If a hospital has a problem, should they let patients know?
The parents of a 3-year-old who died after heart surgery at North Carolina Children’s Hospital in 2016 are suing the institution, saying it failed to disclose internal concerns about the quality of its care.
Dr. Franklin Wefald suggests that the hospital should have been honest with their patients in 2016, when it was having a high rate of complications. He also suggests there are good reasons for pausing a program, solving the deficiencies and only then resuming surgeries.
In 2016, Skylar Jones underwent what was considered a relatively low-risk procedure to repair a heart defect. Soon after leaving the operating room, the girl suffered complications that led to her death two months later at the state-owned hospital, which is affiliated with the University of North Carolina.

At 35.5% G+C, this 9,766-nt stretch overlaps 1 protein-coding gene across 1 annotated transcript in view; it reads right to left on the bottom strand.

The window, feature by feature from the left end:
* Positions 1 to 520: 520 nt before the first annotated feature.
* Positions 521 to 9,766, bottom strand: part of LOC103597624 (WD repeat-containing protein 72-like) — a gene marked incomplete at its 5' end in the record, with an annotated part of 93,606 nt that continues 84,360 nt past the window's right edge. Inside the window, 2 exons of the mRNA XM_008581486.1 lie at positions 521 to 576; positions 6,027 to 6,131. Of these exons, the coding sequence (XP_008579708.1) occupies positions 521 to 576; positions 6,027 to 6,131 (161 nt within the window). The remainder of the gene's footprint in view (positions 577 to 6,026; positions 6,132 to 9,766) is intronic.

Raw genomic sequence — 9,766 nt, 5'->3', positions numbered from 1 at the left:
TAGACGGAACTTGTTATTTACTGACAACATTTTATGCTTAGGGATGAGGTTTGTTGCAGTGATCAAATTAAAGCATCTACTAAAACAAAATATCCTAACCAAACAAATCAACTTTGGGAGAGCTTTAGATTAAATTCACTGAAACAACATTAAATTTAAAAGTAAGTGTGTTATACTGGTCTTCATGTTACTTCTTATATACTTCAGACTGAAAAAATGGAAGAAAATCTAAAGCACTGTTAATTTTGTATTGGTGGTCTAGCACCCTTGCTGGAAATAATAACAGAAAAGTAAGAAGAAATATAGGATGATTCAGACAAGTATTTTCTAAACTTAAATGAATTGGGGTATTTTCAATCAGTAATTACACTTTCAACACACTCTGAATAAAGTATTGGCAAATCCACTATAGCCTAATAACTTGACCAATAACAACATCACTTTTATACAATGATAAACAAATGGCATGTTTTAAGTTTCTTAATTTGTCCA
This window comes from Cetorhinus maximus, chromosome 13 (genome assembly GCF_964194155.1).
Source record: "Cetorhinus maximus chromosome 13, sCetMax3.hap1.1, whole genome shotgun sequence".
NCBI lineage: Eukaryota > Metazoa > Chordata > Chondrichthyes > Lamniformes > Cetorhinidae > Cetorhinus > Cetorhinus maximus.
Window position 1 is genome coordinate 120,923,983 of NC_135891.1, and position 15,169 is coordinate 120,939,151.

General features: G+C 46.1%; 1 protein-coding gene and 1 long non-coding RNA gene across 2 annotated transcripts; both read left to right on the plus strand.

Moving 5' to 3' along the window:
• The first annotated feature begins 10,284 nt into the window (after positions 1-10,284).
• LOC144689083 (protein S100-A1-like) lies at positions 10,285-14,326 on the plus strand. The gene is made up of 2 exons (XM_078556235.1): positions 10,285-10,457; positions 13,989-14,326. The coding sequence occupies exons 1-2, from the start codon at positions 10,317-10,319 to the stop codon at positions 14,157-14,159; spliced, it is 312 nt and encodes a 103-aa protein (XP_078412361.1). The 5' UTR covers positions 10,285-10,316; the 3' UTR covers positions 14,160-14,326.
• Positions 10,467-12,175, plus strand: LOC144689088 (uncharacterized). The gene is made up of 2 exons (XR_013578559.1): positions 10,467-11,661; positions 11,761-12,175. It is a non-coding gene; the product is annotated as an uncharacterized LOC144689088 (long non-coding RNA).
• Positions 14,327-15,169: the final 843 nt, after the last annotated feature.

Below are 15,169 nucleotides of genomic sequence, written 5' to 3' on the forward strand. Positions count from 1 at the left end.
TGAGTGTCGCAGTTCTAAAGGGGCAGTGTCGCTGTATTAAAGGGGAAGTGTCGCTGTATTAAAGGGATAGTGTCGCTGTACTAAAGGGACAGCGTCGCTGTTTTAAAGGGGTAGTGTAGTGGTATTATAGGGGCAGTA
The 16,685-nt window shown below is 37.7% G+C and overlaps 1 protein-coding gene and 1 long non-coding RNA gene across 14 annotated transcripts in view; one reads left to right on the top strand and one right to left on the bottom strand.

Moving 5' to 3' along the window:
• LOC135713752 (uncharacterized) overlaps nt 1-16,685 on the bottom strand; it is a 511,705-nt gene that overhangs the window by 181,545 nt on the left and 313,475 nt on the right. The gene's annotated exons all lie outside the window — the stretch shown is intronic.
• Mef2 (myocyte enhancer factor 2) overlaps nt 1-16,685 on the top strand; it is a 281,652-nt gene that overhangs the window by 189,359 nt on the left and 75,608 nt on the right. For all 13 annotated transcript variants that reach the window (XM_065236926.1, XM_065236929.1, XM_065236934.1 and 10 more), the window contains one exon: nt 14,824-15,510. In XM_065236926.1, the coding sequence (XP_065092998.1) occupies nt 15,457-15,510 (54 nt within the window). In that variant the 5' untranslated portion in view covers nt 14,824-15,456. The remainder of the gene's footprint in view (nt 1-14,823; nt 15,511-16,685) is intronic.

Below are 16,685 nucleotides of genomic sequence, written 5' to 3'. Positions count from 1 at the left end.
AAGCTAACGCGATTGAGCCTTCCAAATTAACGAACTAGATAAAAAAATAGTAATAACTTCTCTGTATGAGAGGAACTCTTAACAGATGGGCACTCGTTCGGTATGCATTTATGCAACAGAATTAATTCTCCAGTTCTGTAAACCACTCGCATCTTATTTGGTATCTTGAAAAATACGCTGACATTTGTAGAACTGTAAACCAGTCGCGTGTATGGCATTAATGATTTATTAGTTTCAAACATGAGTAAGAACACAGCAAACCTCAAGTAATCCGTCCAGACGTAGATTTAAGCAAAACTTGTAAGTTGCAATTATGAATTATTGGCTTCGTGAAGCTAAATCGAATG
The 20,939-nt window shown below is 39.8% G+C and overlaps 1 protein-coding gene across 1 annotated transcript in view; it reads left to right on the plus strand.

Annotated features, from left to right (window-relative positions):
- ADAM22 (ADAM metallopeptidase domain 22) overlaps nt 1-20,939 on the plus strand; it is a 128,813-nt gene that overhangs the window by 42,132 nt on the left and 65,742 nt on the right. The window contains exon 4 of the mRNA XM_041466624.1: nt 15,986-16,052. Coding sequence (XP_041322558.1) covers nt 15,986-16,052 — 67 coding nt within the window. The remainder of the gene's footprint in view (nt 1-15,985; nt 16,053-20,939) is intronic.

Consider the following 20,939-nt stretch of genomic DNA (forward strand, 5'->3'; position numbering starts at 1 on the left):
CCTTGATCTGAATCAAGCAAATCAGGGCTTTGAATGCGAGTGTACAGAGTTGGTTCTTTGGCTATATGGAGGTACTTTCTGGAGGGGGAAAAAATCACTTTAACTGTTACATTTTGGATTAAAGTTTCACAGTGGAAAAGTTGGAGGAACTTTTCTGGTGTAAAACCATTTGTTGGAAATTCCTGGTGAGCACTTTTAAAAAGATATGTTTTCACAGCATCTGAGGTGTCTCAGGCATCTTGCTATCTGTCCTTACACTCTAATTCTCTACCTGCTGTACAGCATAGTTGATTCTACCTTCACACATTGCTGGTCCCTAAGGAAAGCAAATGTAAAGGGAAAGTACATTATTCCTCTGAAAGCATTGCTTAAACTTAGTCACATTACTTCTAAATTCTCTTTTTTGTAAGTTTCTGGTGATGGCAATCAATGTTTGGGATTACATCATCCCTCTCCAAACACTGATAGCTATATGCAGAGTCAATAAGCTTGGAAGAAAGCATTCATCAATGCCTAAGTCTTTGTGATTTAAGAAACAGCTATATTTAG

They told the family that we have a heart surgery program at a world class hospital for pediatric patients and he died. And so, this brings on a very special issue in that systemic problems in hospitals pose a risk for patients and they should be warned. — Dr. Franklin Wefald
At about 16 minutes into the show, Dr. Wefald slams doctors who diagnose patients without seeing them. This is about another story concerning the president’s mental state. We discuss former Vice President Joe Biden and House Speaker Nancy Pelosi. All three of these people had tough weeks, with flashes of anger.
Does that mean that doctors can diagnose them as mentally unfit?